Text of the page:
Studies on Metastatic Human Breast Cancer

Alam, Syed Munir (1992) Studies on Metastatic Human Breast Cancer. PhD thesis, University of Glasgow.

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Abstract

The main clinical problem in breast cancer is metastasis and the initial spread frequently involves the axillary lymph nodes. Surgical removal of the primary tumour is not always sufficient to prevent further spread of the disease and mortality is high in breast cancer. At present, lymph node metastasis (stage) remains the most important prognostic indicator but clinical staging can be inaccurate and 30% of node negative (without nodal metastasis) patients still die from their disease. The metastatic process is complex in breast cancer especially as primary tumours differ widely and while prognosis in some patients after surgery is good, in others there is early recurrence and widespread metastasis. Even within a tumour, much variation exists and it is believed that metastatic cells may represent only a subpopulation of the primary tumour. Various factors both contribute towards as well as act against the generation of such metastatic cells. Recent research has been directed towards identifying such features in breast tumours and their relationship to metastasis. The surgical practice at Western Infirmary includes axillary clearance in addition to removal of the primary tumour. It was, therefore, possible to design a study which involved analysis of both primary tumours and lymph node metastases from breast cancer patients. This study involved the measurement of different molecular parameters (including lymph node immunological responses, cell surface carbohydrate expression, DNA flow cytometric analysis, and DNA fingerprinting) in relation to metastasis to the lymph node.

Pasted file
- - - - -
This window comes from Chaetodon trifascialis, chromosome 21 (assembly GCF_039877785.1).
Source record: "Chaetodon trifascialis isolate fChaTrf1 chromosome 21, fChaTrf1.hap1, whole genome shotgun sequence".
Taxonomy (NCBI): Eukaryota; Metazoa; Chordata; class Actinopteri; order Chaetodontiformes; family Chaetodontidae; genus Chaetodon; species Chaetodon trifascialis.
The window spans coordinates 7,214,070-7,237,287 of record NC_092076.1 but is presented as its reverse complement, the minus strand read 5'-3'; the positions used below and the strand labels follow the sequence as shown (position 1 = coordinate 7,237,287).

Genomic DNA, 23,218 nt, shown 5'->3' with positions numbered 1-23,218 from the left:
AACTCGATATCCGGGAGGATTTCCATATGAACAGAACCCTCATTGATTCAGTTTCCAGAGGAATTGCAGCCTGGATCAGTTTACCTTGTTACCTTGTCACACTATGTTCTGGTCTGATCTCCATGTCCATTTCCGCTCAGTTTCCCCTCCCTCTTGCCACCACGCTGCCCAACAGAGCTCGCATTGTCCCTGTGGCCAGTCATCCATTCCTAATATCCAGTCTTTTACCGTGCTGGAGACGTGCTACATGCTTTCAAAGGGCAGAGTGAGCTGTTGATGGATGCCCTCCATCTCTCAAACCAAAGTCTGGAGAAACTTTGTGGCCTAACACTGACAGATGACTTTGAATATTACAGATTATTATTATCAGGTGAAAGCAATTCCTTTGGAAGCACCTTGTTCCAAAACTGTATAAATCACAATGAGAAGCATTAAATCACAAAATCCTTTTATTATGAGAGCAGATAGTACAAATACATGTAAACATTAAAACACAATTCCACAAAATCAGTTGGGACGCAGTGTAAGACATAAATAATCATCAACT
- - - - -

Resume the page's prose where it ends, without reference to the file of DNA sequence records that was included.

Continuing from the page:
Item Type: Thesis (PhD)
Qualification Level: Doctoral
Keywords: Biochemistry, Oncology
Date of Award: 1992
Depositing User: Enlighten Team
Unique ID: glathesis:1992-77305
Copyright: Copyright of this thesis is held by the author.
Date Deposited: 14 Jan 2020 09:12
Last Modified: 14 Jan 2020 09:12
URI: http://theses.gla.ac.uk/id/eprint/77305

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